Canada’s copyright system is broken, but there are ways to fix it, a group of lawyers say.
It’s time to rethink the Copyright and Patent Act.
The Conservative government has announced plans to overhaul Canada’s Copyright Act, a law that has been a thorn in the side of some Canadians for decades.
The new bill would create a “digital commons” that would allow individuals and businesses to share information and make it available to others without a copyright or patent licence.
The proposed Copyright and Patents Act would create digital commons “that allow Canadians to share their ideas and knowledge, and build a digital community around the sharing of ideas and information,” says the group’s executive director, David McKeown.
Article Continued Below “The Copyright and the Patents act is a relic of a time before the internet,” he said in an interview.
“It’s a relic that’s been abused to stifle innovation.
It has become an impediment to innovation.”
The new law would create an online commons called the “information commons” and give the public and private sectors the power to create, share and control it.
In a statement, Industry Minister James Moore said the government is taking steps to protect Canadian creators and creators of content.
“The Copyright Act is outdated and should be repealed.
It is time to revisit it, and we have taken steps to change the law to make it a model for other countries around the world,” Moore said.
“Canada has an opportunity to take its digital commons to the next level and become a global hub for creative ideas and innovation.”
The Conservatives have promised to overhaul copyright law in order to “restore a balance between copyright and the innovation environment, ensuring that Canadians and other innovators can enjoy the benefits of the Internet while still protecting our intellectual property rights.”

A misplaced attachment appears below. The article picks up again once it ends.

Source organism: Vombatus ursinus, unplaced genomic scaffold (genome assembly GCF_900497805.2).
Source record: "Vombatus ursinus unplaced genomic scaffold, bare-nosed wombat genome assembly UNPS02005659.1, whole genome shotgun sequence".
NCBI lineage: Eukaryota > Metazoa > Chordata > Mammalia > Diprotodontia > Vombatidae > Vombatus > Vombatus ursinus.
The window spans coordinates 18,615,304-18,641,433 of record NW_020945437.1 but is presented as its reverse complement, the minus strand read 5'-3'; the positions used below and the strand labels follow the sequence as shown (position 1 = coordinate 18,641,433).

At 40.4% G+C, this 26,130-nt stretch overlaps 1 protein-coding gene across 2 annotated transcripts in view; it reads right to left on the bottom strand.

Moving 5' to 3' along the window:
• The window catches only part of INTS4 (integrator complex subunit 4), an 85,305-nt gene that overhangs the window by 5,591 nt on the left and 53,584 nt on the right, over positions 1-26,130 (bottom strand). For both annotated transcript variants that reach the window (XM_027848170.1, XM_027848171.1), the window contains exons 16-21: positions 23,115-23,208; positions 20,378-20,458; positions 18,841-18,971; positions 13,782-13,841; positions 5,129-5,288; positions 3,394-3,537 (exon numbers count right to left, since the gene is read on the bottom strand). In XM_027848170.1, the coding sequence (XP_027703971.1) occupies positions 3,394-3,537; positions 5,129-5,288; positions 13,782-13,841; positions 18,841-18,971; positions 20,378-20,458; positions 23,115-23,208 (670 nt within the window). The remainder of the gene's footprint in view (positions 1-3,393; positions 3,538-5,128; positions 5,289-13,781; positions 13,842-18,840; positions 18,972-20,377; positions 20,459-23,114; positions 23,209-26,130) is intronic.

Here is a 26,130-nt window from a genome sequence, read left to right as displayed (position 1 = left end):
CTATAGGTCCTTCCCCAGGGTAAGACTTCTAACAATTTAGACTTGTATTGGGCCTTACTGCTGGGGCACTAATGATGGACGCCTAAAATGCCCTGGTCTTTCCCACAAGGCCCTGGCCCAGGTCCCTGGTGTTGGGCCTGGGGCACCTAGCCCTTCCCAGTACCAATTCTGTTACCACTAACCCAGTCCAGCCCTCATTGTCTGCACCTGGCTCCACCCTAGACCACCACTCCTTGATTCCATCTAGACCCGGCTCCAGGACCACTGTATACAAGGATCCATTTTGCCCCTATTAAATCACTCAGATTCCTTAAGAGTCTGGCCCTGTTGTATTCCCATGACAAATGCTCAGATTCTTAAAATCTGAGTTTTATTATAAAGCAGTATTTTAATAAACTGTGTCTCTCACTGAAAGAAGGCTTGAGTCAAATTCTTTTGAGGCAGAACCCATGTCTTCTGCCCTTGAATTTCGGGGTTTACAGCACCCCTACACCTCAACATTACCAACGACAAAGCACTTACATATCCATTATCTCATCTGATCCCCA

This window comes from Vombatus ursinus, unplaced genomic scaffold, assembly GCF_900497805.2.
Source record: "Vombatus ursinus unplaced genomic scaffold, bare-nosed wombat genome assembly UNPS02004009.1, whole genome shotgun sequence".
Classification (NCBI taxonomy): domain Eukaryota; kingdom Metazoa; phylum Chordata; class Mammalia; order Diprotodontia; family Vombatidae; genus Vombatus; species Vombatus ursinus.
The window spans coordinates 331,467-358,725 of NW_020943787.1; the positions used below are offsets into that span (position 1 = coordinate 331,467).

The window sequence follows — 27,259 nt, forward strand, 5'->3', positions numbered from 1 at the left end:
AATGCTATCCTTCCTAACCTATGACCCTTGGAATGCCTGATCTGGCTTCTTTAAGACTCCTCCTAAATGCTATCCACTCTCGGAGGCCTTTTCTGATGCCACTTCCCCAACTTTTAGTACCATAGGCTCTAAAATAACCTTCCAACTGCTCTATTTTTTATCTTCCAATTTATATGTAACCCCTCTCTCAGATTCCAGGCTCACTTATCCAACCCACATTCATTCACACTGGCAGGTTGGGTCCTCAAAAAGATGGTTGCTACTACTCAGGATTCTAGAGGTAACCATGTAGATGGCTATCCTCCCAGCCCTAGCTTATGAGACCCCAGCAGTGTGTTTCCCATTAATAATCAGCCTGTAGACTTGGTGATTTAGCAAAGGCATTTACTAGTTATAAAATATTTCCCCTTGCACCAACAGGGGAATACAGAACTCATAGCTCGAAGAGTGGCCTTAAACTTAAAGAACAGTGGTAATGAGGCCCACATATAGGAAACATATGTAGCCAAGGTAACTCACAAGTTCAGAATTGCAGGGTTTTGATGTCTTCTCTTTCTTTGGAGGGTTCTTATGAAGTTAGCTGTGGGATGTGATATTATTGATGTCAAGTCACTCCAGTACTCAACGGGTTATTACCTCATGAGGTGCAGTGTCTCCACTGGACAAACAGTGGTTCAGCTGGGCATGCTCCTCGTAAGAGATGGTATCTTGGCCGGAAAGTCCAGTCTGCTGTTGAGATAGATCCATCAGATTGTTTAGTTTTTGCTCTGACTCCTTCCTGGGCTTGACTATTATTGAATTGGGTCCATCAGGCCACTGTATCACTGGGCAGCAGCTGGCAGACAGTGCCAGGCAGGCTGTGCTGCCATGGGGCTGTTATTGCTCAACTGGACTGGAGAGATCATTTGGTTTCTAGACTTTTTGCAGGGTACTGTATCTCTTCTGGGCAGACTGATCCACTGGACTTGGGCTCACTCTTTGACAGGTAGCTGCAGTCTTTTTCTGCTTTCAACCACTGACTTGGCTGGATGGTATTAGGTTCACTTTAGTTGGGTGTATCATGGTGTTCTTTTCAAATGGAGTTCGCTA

In recent years, copyright laws have been a hot topic in Canadian politics.
Prime Minister Justin Trudeau has promised to abolish the copyright law and replace it with a model that would give copyright holders more leeway to “extort” online content creators.
He has also promised to legalize online piracy and create a national digital commons.
In October, Trudeau told an audience in Ontario that “Canada is the world leader in innovation.
That means we’re the world’s number one innovator, the number one copyright holder.”
The Conservatives also promise to overhaul patent laws and bring back copyright protection for inventions.
They also plan to introduce a new law that would create “a digital commons” for the sharing and production of digital content.
McKeown says the Conservatives’ plan to create a new “information Commons” is a step in the right direction.
“The information commons is a great step forward in the digital economy, but it still needs to be strengthened,” he says.
“That’s why we’re calling for a rethink of the Copyright, Patent and Related Rights Act, and a return to a copyright regime that’s based on a strong copyright law.
It should not be a relic.”
With files from The Canadian Press and The Canadian Broadcasting Corp.